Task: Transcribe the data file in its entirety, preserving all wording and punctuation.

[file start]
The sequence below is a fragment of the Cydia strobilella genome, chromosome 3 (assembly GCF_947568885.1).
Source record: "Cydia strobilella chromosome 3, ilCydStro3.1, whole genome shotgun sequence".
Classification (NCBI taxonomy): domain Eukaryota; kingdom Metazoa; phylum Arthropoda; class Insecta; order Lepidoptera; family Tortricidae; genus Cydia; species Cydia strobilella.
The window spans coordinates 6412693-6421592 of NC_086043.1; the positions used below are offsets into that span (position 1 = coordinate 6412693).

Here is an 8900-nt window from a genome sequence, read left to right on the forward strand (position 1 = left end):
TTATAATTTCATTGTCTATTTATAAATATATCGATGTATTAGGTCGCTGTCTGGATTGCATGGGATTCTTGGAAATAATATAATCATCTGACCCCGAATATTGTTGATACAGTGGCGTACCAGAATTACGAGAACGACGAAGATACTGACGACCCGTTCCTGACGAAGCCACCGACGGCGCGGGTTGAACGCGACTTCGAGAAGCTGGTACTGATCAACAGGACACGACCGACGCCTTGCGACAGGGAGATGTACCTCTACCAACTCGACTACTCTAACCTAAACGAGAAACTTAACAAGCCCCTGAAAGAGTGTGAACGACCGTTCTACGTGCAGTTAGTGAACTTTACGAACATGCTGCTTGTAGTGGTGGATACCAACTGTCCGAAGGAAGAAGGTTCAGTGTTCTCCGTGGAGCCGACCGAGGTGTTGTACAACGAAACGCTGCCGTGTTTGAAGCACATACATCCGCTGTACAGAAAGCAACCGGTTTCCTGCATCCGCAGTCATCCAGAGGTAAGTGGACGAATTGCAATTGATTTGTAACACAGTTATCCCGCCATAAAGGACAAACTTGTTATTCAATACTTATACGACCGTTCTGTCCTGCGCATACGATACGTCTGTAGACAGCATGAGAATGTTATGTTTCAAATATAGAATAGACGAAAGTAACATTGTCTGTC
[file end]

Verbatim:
The sequence below is a fragment of the Cydia strobilella genome, chromosome 3 (assembly GCF_947568885.1).
Source record: "Cydia strobilella chromosome 3, ilCydStro3.1, whole genome shotgun sequence".
Classification (NCBI taxonomy): domain Eukaryota; kingdom Metazoa; phylum Arthropoda; class Insecta; order Lepidoptera; family Tortricidae; genus Cydia; species Cydia strobilella.
The window spans coordinates 6412693-6421592 of NC_086043.1; the positions used below are offsets into that span (position 1 = coordinate 6412693).

Here is an 8900-nt window from a genome sequence, read left to right on the forward strand (position 1 = left end):
TTATAATTTCATTGTCTATTTATAAATATATCGATGTATTAGGTCGCTGTCTGGATTGCATGGGATTCTTGGAAATAATATAATCATCTGACCCCGAATATTGTTGATACAGTGGCGTACCAGAATTACGAGAACGACGAAGATACTGACGACCCGTTCCTGACGAAGCCACCGACGGCGCGGGTTGAACGCGACTTCGAGAAGCTGGTACTGATCAACAGGACACGACCGACGCCTTGCGACAGGGAGATGTACCTCTACCAACTCGACTACTCTAACCTAAACGAGAAACTTAACAAGCCCCTGAAAGAGTGTGAACGACCGTTCTACGTGCAGTTAGTGAACTTTACGAACATGCTGCTTGTAGTGGTGGATACCAACTGTCCGAAGGAAGAAGGTTCAGTGTTCTCCGTGGAGCCGACCGAGGTGTTGTACAACGAAACGCTGCCGTGTTTGAAGCACATACATCCGCTGTACAGAAAGCAACCGGTTTCCTGCATCCGCAGTCATCCAGAGGTAAGTGGACGAATTGCAATTGATTTGTAACACAGTTATCCCGCCATAAAGGACAAACTTGTTATTCAATACTTATACGACCGTTCTGTCCTGCGCATACGATACGTCTGTAGACAGCATGAGAATGTTATGTTTCAAATATAGAATAGACGAAAGTAACATTGTCTGTC